From: JUdith [mailto:email@example.com]
Dear Sirs and Madams,
Real estate is an incredibly competitive small-business environment, with some particular co-operation characteristics (i.e. the MLS) that make it unusual. Unfortunately, the DOJ appears to think that the existence of a central database means that those who put their products in the database are supposed to completely lose control over those products. The MLS is an inventory of listings, and each of us has paid a great deal of time and money to put our product in that inventory. I find the idea that someone else can take the product my broker and I paid for, and advertise it anywhere as theirs, without my broker's approval, deeply offensive and anti-competitive.
Now, I understand that real estate compensation and brokerage fees per se are not the issue being discussed in your workshop. However, one of the underlying assumptions that seems to be driving the DOJ/NAR dispute is that the NAR is somehow a protectionist organization shielding a bunch of fat and happy non-competitive realtors who are raking in the money and failing to let competitors into the market. My own experience is that nothing could be further from the truth, so I thought I would share that experience with you.
As a new Realtor, in the business for less than one year, I can certainly assure you that the real estate industry is highly competitive. Realtors are competing fiercely on the price at which they will take listings. In my own experience, I have already lost listings to brokers who have offered to take the listing at a lower brokerage fee.
My objection to this is not that brokers shouldn't be allowed to offer such a fee.of course they can price their product however they wish. However, it is clear to me that some of the advertising going on in the industry is severely misleading. Every day I drive by billboards that offer "2.5% Real Estate Commissions"! Unfortunately, the consumer believes this hype and does not understand that they only get the 2.5% rate in the unlikely event that a qualified buyer, without an agent of their own, is found to buy their property (note, approximately 85% of buyers of resale homes have an agent per the NAR 2004 survey). Often, a low advertised fee does not even cover inclusion in the MLS, advertising, etc. When the services offered at this rate don't work to sell the property, the seller is encouraged to trade up to a higher listing fee percentage.
Because these ads are so prevalent, on every listing appointment I go to, I am fighting an uphill battle to prove to the seller that I am not trying to scam them with my higher fee. The limited-service company is the true culprit, by pretending to offer the same services for less money. I have no problem with competing on a level playing field, but this type of advertising is essentially a "bait and switch". I suppose I could do it this way too, plastering giant discount commission ads on my car, or offering a 30-day 2.5% rate for which I provide very few services, but I'm not comfortable offering someone a product at a price that I know is not the real price.
So, let's think about how this might affect the industry. In my geographic area, it looks like this: A few well-funded companies invest a great deal of money in print, radio and billboard advertising which promises an unrealistic fee. Consumers buy into this idea. After all, everybody loves a "discount"! Small brokers, lacking the resources to fight this message, are forced to decrease their fees or lose their listings. Larger players and franchise brokers try to keep their fees higher so they can continue to provide good service and make a profit, but in the short run still lack resources to compete against the misleading "discount" message, since even franchise offices are still privately owned.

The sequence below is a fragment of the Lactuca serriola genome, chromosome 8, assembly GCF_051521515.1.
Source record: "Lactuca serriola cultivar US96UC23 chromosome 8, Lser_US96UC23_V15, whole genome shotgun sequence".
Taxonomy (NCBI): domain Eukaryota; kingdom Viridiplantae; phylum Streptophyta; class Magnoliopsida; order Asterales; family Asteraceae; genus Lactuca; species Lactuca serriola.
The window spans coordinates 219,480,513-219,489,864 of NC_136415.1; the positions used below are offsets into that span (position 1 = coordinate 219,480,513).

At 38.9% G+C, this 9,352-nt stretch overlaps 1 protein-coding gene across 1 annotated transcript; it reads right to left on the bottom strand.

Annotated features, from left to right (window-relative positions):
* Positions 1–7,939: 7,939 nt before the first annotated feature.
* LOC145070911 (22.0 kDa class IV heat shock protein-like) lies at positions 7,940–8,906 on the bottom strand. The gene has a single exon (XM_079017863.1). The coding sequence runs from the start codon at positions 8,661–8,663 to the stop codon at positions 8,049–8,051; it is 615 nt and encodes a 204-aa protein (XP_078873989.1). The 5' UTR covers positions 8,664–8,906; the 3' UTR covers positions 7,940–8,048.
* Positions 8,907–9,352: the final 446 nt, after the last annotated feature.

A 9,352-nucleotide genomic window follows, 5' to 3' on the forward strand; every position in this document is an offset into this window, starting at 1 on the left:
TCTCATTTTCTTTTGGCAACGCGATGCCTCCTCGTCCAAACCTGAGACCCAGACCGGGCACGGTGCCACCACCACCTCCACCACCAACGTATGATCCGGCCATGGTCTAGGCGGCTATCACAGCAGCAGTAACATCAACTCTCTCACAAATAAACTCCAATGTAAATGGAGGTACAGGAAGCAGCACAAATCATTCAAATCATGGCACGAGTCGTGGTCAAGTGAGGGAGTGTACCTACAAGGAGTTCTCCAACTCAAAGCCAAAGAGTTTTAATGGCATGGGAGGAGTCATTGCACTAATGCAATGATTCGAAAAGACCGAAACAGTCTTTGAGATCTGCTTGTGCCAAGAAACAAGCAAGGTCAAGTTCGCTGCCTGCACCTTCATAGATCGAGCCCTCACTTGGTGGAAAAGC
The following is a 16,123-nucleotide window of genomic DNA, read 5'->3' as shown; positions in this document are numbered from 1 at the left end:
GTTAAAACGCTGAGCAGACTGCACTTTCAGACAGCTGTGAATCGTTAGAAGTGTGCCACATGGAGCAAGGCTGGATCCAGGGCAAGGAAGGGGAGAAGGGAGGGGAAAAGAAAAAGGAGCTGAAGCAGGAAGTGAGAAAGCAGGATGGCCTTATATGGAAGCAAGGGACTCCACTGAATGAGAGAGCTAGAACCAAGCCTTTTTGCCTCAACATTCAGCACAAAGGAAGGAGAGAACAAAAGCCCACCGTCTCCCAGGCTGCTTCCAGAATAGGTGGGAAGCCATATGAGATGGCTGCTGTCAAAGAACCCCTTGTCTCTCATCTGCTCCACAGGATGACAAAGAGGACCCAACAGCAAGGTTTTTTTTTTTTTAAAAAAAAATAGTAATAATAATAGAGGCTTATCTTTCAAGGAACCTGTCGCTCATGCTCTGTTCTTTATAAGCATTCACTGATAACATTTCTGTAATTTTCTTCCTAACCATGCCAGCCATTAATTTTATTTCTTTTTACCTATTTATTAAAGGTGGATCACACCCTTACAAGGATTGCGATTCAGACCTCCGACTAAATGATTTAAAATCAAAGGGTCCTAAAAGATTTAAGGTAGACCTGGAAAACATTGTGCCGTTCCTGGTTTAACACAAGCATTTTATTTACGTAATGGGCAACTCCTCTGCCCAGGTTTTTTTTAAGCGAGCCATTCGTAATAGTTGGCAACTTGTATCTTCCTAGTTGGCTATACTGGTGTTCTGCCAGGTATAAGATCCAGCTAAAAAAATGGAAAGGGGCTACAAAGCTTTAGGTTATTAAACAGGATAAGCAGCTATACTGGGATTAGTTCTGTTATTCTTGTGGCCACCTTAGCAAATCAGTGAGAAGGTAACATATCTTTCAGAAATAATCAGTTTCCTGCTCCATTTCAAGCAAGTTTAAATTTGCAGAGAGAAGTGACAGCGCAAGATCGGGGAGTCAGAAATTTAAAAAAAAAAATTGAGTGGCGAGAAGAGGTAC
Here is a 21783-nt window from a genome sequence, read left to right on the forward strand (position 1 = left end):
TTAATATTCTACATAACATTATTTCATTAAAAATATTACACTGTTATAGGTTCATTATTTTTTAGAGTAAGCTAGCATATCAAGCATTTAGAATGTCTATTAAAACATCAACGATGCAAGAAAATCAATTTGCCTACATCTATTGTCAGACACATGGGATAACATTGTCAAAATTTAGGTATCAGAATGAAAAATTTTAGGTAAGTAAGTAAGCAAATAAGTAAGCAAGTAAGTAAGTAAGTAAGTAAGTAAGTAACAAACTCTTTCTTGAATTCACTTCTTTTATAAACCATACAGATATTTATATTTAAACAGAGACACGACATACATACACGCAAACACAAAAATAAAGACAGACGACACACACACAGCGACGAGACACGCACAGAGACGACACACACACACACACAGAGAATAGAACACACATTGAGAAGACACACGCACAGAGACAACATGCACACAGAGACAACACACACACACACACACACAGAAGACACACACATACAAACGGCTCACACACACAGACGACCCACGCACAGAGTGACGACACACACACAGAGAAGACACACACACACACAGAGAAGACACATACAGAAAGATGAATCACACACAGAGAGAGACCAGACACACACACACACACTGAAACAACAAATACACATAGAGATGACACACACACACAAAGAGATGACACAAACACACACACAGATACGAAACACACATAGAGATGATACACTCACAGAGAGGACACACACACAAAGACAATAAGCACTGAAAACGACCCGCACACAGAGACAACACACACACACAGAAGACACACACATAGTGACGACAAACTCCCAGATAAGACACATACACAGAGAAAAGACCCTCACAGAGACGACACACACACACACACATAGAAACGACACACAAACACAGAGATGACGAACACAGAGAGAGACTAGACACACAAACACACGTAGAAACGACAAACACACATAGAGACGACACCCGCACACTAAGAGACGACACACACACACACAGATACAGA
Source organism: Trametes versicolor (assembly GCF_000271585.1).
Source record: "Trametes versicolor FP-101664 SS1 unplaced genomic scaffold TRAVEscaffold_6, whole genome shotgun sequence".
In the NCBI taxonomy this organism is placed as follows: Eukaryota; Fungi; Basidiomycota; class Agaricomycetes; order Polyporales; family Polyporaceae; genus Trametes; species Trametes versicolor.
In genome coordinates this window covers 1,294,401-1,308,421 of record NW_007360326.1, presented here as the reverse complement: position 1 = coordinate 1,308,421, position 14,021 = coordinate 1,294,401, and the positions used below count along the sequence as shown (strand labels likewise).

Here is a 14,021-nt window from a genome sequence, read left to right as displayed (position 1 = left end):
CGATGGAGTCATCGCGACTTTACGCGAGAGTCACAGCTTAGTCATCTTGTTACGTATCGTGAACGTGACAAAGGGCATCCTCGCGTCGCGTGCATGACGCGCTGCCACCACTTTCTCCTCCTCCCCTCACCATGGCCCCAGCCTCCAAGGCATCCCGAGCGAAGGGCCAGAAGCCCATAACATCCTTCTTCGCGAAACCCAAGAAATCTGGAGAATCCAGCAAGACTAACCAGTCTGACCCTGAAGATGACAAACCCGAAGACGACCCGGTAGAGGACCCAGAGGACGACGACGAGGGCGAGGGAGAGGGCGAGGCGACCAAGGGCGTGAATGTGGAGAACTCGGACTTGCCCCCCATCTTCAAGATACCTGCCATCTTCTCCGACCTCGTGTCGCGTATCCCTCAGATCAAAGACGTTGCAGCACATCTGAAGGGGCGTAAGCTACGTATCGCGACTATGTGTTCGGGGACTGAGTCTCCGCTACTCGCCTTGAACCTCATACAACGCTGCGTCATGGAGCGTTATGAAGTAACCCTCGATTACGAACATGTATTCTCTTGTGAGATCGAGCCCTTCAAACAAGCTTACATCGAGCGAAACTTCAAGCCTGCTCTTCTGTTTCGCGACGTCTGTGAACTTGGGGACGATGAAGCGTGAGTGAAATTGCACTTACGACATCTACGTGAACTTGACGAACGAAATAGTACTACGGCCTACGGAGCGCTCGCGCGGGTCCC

Eventually, small independent brokers will bow out of the industry and the larger national franchises will get aggressive in their advertising to make the consumer understand the difference between full and limited service. Net effect: a likely decrease in the total number of competitors. Fees eventually go back to realistic levels, particularly when the real estate market cools off, but consumers have fewer companies to choose from, and fewer of the companies are small businesses. How is this good?
Real estate is an industry where individuals and small businesses take a huge risk every day. There are no health benefits, no regular paychecks, and no days off. Regulation of the business should not be focused on trying to take the inventory we work so hard and spend so much money to build and forcing us to hand it over to whoever asks. Remember, the inventory is not the properties, which belong to the sellers, it's the listings, which belong to the brokers. For a reality check, try applying this idea to another business.should Target be able to advertise and sell K-mart's products without K-mart's prior approval? I don't think so.
I think the time of the government would be better spent enforcing FTC regulations against misleading advertising in the real estate industry. Again, I must emphasize that I have no problem with a broker choosing to charge a certain level of fee. I just have a problem with them advertising that their product is the same as mine, when it is not.
Two other things you should know: 1) I am doing very well for a first-year Realtor, so I am not just a whiner who can't handle the competition, 2) Every minute I spent writing this letter is a minute I didn't spend contacting prospects, doing research and all those other things that will make money for me to pay my mortgage. I hope you will take the issues I raise in this letter as seriously as I have done by devoting time to writing it. Thank you for your attention.
Century 21 Hansen Realty
Fort Lauderdale, Florida